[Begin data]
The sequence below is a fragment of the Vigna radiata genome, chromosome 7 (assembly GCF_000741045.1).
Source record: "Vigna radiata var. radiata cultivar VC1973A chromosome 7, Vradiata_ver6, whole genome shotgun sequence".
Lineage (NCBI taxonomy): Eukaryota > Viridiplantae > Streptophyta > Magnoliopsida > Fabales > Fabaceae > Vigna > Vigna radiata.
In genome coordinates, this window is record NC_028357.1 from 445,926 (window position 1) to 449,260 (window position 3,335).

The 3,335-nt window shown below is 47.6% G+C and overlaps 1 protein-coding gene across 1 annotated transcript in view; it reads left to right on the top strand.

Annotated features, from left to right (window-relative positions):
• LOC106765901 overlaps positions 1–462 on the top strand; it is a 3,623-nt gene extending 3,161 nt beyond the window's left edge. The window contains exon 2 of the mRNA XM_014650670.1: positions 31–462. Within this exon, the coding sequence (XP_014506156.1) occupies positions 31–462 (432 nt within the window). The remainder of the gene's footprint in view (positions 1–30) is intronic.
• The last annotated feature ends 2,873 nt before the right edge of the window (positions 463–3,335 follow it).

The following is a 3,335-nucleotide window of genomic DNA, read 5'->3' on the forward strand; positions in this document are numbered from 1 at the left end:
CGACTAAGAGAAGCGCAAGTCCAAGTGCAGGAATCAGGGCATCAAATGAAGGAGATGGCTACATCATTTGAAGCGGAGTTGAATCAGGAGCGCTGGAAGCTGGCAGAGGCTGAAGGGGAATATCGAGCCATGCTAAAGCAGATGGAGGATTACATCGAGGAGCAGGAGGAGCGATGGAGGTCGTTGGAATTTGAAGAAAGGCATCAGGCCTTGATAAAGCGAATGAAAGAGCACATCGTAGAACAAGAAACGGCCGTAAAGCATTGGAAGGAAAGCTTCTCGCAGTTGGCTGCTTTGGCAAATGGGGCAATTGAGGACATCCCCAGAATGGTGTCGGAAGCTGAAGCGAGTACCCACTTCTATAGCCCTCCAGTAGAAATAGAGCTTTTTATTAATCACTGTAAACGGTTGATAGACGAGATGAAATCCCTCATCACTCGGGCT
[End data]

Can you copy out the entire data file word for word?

The sequence below is a fragment of the Vigna radiata genome, chromosome 7 (assembly GCF_000741045.1).
Source record: "Vigna radiata var. radiata cultivar VC1973A chromosome 7, Vradiata_ver6, whole genome shotgun sequence".
Lineage (NCBI taxonomy): Eukaryota > Viridiplantae > Streptophyta > Magnoliopsida > Fabales > Fabaceae > Vigna > Vigna radiata.
In genome coordinates, this window is record NC_028357.1 from 445,926 (window position 1) to 449,260 (window position 3,335).

The 3,335-nt window shown below is 47.6% G+C and overlaps 1 protein-coding gene across 1 annotated transcript in view; it reads left to right on the top strand.

Annotated features, from left to right (window-relative positions):
• LOC106765901 overlaps positions 1–462 on the top strand; it is a 3,623-nt gene extending 3,161 nt beyond the window's left edge. The window contains exon 2 of the mRNA XM_014650670.1: positions 31–462. Within this exon, the coding sequence (XP_014506156.1) occupies positions 31–462 (432 nt within the window). The remainder of the gene's footprint in view (positions 1–30) is intronic.
• The last annotated feature ends 2,873 nt before the right edge of the window (positions 463–3,335 follow it).

The following is a 3,335-nucleotide window of genomic DNA, read 5'->3' on the forward strand; positions in this document are numbered from 1 at the left end:
CGACTAAGAGAAGCGCAAGTCCAAGTGCAGGAATCAGGGCATCAAATGAAGGAGATGGCTACATCATTTGAAGCGGAGTTGAATCAGGAGCGCTGGAAGCTGGCAGAGGCTGAAGGGGAATATCGAGCCATGCTAAAGCAGATGGAGGATTACATCGAGGAGCAGGAGGAGCGATGGAGGTCGTTGGAATTTGAAGAAAGGCATCAGGCCTTGATAAAGCGAATGAAAGAGCACATCGTAGAACAAGAAACGGCCGTAAAGCATTGGAAGGAAAGCTTCTCGCAGTTGGCTGCTTTGGCAAATGGGGCAATTGAGGACATCCCCAGAATGGTGTCGGAAGCTGAAGCGAGTACCCACTTCTATAGCCCTCCAGTAGAAATAGAGCTTTTTATTAATCACTGTAAACGGTTGATAGACGAGATGAAATCCCTCATCACTCGGGCT